- The fleet of the Air Astana Group has reached 50 aircraft. The milestone was met following the arrival of a new Airbus A321neo from the OEM’s Hamburg plant. The expansion is the latest phase in a radical growth plan at the Kazakh company. Air Astana management have previously said that their medium-term goal is to have 80 aircraft in the fleet by the end of 2028.
- Royal Jordanian Airlines has accepted two new Embraer E195-E2s. The delivery was the first from lessor Azorra and marks the type’s debut in the Middle East. The pair of jets forms part of a wider deal, announced in May 2023, for eight aircraft in total. This figure comprises six aircraft from the lessor’s existing backlog with the OEM, plus a further two E195-E2 firm orders directly with Embraer.
- Loganair has retired its final Saab 340 after more than 24 years of service. The Glasgow-based operator, which has grown to become the UK’s largest regional airline, ensured the aircraft’s final scheduled trip was notable. The journey from Kirkwall to Inverness and onwards to Glasgow was given the special flight number of LM340, as a tribute to the venerable prop plane. Over the years, the carrier’s fleet of 18 Saab 340s has completed more than 430,000 flights – both passenger and cargo – and carried over eight million customers. The 340s are being replaced by new ATRs, which can carry up to 45% more passengers than the outgoing Swedish examples.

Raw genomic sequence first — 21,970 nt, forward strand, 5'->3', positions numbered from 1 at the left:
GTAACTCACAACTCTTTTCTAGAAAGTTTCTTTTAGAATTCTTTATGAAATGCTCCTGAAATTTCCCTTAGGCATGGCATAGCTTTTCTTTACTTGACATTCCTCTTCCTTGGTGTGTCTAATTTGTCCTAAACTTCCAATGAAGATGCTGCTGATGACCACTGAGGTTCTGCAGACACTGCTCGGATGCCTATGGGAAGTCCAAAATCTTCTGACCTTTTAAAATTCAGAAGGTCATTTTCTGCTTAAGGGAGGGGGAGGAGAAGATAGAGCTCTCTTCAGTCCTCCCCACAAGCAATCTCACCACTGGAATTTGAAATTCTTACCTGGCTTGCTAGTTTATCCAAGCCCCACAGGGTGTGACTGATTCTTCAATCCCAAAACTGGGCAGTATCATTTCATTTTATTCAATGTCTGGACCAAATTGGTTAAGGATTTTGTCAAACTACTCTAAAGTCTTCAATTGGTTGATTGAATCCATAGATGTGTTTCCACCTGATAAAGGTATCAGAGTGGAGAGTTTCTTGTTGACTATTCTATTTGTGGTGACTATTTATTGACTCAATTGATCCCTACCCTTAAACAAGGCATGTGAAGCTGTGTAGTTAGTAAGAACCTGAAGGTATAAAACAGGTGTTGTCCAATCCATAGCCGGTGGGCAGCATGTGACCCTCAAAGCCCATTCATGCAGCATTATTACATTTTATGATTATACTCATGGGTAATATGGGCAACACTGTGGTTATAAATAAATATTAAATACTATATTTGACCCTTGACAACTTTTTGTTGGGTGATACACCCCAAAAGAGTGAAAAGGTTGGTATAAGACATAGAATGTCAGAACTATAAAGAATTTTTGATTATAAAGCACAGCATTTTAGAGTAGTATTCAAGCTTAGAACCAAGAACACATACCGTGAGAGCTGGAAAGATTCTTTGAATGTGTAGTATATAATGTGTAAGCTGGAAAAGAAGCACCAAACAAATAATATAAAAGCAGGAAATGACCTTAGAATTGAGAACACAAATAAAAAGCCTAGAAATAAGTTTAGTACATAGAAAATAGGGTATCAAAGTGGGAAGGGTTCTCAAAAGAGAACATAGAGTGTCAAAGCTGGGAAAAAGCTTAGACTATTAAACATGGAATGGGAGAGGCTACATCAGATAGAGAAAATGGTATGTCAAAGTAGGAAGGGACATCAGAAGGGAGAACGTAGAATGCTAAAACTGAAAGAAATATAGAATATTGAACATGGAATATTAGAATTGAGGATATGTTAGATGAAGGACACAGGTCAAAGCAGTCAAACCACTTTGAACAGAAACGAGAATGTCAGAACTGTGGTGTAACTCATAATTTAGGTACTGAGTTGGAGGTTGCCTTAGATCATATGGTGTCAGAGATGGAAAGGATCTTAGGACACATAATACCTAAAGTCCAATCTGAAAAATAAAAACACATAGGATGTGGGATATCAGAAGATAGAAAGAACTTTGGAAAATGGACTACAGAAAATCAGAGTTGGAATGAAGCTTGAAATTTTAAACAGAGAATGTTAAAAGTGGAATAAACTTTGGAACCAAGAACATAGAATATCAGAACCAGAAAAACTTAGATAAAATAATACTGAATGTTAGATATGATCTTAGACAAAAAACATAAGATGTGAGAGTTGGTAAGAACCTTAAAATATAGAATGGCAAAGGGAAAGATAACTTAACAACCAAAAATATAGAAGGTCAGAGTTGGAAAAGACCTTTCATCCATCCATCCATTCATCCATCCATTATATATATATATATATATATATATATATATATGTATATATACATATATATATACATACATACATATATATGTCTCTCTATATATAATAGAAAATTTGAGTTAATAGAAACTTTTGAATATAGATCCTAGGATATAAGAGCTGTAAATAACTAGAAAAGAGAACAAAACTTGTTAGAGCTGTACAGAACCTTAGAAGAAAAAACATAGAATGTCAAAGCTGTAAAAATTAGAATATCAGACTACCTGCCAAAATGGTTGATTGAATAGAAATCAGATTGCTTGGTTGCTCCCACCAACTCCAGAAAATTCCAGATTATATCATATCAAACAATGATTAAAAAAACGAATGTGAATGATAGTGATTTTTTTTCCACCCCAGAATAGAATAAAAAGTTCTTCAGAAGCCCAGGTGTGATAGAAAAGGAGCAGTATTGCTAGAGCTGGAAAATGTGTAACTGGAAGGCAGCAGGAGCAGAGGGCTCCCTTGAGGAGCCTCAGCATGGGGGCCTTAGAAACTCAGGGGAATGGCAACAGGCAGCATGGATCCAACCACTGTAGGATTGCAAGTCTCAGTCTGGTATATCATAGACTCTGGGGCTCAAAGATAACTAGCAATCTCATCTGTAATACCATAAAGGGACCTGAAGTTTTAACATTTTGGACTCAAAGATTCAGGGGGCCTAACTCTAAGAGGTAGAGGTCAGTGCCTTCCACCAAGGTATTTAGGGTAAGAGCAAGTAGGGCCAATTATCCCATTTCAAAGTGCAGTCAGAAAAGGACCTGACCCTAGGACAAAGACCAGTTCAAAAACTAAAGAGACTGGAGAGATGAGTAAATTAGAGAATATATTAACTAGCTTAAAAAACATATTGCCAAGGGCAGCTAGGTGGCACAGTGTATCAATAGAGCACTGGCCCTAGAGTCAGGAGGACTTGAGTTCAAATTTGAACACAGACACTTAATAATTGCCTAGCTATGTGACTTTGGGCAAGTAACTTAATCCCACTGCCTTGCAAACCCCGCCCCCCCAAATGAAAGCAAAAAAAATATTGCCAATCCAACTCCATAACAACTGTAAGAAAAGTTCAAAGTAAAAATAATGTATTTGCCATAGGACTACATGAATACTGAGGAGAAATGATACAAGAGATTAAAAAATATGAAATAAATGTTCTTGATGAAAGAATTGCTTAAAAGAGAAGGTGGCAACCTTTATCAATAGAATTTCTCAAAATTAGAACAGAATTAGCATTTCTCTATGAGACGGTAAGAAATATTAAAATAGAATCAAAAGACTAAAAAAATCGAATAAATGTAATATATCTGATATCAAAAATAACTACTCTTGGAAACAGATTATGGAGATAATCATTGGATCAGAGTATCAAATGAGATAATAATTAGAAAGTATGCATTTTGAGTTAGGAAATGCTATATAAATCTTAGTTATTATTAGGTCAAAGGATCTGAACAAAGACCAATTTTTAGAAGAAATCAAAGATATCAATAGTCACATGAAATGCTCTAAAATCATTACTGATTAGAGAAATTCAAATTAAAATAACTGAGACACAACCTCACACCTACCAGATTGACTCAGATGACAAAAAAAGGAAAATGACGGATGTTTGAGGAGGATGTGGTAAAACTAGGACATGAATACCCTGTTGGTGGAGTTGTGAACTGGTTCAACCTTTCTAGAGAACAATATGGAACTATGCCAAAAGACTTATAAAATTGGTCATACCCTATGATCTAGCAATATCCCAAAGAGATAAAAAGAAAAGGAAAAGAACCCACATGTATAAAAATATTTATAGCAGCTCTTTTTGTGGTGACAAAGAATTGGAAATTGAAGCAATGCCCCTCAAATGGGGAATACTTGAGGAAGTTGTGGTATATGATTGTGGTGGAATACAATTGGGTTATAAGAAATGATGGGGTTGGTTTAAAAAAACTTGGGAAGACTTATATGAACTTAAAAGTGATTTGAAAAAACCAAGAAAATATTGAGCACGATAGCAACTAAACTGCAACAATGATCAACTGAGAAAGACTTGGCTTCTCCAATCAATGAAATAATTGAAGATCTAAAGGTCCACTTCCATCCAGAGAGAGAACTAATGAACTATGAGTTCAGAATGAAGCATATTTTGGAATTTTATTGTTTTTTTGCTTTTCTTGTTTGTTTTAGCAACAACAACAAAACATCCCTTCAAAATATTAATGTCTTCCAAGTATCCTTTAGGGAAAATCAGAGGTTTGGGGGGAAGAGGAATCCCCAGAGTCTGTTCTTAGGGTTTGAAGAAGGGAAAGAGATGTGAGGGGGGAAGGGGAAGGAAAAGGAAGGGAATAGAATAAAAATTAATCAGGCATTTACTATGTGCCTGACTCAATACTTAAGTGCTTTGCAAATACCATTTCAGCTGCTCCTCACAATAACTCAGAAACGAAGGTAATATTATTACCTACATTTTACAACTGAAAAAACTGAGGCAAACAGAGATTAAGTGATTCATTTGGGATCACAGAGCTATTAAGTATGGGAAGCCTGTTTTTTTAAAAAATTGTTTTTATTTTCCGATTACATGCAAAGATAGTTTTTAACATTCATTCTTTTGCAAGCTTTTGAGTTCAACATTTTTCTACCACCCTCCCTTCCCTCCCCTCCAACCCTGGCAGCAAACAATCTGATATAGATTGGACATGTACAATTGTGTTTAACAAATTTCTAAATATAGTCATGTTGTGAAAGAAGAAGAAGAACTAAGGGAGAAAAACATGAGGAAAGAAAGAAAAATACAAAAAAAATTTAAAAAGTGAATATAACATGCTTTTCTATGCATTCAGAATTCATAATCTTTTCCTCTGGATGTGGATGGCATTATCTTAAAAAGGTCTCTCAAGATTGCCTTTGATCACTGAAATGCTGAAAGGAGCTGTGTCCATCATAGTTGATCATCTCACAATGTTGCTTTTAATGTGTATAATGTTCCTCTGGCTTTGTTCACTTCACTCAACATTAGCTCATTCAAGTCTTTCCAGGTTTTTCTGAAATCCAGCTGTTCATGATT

Routes and Networks
- AirJapan has announced its third destination. The carrier, which is a low-cost subsidiary of the ANA Group, will link Tokyo Narita with Singapore from April 26. The new route is made possible by the delivery of the airline’s second aircraft, which is due in April. Around the same time, services on AirJapan’s existing two destinations (Narita-Bangkok and Narita-Seoul) will be bolstered to a daily frequency. The carrier uses Boeing 787-8 Dreamliners.
- Ryanair is ramping up its footprint in Albania. There are six new routes from Tirana this coming summer, comprising 22 destinations in total. Among the new additions are Birmingham, Budapest and Vienna. This Irish LCC forecasts that it will carry three million passengers through the Balkan nation this year. Speaking in Tirana, Ryanair CEO Michael O’Leary hinted that the airline was considering the city’s airport as a possible base.